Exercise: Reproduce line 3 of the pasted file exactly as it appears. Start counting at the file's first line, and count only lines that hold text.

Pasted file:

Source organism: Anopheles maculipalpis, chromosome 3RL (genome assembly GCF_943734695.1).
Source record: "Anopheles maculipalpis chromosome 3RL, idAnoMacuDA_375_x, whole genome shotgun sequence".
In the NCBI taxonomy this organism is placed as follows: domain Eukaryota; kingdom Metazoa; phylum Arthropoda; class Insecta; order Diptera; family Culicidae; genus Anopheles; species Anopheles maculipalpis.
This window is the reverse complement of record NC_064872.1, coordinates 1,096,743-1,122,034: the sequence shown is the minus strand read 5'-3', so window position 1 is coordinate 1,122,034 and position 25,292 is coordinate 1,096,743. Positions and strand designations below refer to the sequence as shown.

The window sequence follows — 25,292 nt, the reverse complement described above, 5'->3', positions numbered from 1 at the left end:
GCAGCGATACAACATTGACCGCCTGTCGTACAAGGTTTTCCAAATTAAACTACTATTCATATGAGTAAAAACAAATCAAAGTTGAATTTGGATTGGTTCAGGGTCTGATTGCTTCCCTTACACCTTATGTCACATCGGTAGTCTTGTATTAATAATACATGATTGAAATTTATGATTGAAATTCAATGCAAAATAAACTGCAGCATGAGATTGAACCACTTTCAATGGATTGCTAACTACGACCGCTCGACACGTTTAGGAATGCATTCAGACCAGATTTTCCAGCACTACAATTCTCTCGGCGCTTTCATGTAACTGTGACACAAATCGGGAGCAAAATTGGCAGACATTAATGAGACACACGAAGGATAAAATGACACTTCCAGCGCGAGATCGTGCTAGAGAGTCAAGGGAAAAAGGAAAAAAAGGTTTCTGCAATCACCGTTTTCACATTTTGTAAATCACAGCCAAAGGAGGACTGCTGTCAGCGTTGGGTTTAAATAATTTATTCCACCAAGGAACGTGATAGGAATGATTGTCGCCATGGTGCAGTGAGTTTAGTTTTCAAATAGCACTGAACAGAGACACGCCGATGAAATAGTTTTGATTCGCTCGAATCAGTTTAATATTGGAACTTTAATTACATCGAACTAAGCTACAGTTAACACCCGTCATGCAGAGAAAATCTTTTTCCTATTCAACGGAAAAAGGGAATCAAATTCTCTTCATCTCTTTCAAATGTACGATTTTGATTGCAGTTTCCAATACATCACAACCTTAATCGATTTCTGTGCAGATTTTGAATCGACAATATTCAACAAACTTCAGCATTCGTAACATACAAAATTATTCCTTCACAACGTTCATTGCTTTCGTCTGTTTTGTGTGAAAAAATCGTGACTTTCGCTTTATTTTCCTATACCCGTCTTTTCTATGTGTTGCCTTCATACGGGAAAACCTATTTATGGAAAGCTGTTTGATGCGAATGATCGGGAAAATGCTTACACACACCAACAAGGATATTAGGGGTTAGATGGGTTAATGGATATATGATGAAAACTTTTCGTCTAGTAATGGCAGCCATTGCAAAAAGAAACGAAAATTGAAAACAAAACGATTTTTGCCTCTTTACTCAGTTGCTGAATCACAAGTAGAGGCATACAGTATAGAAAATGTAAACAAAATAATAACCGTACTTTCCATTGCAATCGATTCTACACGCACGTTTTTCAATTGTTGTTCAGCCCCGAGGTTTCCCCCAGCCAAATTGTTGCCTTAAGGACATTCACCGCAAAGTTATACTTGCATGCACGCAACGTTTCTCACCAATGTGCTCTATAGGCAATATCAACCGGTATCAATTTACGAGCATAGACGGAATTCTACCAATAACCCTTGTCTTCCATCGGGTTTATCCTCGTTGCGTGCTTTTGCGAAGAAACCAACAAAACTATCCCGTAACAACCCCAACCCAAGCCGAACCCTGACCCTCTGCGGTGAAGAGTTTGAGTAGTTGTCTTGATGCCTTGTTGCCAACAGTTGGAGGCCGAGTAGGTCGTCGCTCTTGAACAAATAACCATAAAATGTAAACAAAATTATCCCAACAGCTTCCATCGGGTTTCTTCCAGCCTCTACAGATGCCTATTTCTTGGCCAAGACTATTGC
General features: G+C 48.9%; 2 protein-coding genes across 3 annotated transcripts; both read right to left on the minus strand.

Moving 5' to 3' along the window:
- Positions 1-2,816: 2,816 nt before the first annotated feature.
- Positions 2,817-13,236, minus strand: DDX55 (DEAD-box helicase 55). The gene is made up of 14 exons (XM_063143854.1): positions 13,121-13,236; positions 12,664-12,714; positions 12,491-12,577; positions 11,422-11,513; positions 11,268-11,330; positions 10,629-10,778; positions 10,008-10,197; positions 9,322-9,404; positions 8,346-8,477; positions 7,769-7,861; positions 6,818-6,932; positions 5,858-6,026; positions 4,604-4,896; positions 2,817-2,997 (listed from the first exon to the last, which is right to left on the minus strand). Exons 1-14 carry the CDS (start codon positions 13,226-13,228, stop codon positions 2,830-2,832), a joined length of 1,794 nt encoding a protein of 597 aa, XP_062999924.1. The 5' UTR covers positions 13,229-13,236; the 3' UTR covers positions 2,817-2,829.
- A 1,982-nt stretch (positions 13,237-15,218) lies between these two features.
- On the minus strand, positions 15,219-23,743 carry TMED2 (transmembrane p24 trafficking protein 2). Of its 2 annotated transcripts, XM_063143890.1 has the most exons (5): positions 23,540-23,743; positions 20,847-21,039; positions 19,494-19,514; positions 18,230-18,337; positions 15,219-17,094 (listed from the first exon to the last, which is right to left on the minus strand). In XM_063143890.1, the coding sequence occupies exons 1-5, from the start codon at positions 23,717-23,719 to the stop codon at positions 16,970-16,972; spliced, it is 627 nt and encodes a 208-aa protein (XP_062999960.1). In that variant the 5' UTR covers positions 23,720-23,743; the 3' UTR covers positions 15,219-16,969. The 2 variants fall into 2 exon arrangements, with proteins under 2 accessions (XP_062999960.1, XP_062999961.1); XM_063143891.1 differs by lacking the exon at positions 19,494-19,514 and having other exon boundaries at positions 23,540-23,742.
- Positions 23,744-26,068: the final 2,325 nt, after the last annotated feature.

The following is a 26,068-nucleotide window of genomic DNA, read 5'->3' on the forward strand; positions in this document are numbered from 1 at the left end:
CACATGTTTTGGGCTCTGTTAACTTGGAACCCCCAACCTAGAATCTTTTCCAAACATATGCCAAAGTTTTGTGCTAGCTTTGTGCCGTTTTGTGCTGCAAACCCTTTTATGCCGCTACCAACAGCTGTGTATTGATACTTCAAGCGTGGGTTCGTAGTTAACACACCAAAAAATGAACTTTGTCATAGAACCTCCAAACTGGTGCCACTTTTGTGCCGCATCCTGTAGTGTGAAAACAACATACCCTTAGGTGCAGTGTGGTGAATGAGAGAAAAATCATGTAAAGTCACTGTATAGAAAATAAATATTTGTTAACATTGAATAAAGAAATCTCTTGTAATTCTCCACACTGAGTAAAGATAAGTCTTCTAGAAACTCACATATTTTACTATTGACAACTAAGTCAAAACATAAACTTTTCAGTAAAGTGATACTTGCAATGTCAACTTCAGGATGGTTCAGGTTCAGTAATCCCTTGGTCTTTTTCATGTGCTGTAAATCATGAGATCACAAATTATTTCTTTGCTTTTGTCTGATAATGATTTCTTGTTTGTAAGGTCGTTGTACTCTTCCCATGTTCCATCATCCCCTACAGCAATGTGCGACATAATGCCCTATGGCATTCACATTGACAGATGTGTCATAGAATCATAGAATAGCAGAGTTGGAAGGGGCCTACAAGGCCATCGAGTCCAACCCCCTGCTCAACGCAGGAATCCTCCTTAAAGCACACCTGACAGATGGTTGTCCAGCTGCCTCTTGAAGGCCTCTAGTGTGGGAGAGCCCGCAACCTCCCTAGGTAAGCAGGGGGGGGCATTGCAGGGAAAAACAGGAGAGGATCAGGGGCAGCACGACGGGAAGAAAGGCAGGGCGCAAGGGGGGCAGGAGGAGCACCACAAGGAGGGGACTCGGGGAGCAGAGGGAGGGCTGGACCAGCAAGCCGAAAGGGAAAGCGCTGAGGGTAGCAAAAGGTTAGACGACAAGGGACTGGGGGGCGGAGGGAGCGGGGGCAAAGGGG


In the NCBI taxonomy this organism is placed as follows: domain Eukaryota; kingdom Metazoa; phylum Arthropoda; class Insecta; order Diptera; family Culicidae; genus Anopheles; species Anopheles maculipalpis.